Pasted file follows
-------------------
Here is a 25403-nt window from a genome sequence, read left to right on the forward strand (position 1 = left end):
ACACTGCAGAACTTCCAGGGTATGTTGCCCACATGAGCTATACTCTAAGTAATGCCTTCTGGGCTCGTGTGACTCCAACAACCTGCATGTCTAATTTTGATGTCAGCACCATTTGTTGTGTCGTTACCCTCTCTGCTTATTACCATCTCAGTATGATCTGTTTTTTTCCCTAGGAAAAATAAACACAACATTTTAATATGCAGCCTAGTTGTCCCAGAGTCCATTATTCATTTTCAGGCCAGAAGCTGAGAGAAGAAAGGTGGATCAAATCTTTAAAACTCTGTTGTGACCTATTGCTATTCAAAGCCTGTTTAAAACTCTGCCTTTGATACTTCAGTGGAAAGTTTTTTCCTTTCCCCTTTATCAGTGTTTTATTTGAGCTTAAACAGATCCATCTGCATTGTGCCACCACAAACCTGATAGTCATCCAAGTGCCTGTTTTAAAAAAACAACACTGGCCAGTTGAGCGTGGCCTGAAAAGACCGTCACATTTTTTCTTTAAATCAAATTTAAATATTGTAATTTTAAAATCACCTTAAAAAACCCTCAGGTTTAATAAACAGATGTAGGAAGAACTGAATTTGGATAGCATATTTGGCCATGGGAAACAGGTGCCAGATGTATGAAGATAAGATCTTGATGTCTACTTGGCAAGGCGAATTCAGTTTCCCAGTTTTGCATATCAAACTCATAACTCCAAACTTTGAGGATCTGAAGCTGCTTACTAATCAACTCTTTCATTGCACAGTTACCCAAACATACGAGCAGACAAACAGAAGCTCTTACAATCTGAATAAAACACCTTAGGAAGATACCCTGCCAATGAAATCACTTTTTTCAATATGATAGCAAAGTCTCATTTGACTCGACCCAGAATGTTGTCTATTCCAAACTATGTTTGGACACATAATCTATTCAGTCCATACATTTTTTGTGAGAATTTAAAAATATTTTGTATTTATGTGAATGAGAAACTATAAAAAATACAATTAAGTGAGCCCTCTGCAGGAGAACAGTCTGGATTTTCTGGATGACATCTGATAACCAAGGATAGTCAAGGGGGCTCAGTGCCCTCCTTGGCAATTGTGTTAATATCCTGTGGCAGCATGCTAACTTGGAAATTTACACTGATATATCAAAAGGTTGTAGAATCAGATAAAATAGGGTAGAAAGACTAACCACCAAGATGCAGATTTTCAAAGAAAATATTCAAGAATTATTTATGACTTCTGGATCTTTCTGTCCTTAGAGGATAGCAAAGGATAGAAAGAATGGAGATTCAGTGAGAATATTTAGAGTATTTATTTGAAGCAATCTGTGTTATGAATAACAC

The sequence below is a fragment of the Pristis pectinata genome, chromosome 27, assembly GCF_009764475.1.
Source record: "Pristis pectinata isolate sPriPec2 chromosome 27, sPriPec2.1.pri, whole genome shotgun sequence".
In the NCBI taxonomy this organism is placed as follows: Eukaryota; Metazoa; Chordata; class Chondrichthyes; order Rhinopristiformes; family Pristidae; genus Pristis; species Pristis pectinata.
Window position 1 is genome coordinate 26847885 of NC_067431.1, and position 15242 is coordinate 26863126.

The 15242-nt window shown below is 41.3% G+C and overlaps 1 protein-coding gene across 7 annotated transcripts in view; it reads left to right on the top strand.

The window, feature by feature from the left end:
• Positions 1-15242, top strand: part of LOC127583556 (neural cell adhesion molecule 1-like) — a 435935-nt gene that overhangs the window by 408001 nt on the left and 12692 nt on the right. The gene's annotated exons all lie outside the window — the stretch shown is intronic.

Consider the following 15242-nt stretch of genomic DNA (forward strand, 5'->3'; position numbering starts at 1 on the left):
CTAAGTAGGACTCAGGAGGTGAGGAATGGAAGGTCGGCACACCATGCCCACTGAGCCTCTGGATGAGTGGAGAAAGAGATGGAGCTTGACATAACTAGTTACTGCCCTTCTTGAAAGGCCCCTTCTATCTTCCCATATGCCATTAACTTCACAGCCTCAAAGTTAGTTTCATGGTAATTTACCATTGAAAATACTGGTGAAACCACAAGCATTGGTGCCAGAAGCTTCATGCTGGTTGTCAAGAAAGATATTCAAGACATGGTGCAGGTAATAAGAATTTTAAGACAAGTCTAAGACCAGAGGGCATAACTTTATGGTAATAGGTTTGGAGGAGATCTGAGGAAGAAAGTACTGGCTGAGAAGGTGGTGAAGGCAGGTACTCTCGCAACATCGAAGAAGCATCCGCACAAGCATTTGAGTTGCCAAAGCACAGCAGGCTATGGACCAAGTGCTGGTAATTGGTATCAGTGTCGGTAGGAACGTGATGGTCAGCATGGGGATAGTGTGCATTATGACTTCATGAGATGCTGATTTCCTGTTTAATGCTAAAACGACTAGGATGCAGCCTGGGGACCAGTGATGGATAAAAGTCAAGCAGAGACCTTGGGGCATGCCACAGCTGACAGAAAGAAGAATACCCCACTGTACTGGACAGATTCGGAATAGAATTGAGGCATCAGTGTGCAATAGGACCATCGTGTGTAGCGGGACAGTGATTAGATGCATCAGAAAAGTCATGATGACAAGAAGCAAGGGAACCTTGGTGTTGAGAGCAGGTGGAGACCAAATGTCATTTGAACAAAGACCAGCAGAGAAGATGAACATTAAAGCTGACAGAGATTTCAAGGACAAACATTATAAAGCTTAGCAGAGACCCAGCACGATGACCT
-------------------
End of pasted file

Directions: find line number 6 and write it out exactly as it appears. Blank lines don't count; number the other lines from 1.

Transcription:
Window position 1 is genome coordinate 26847885 of NC_067431.1, and position 15242 is coordinate 26863126.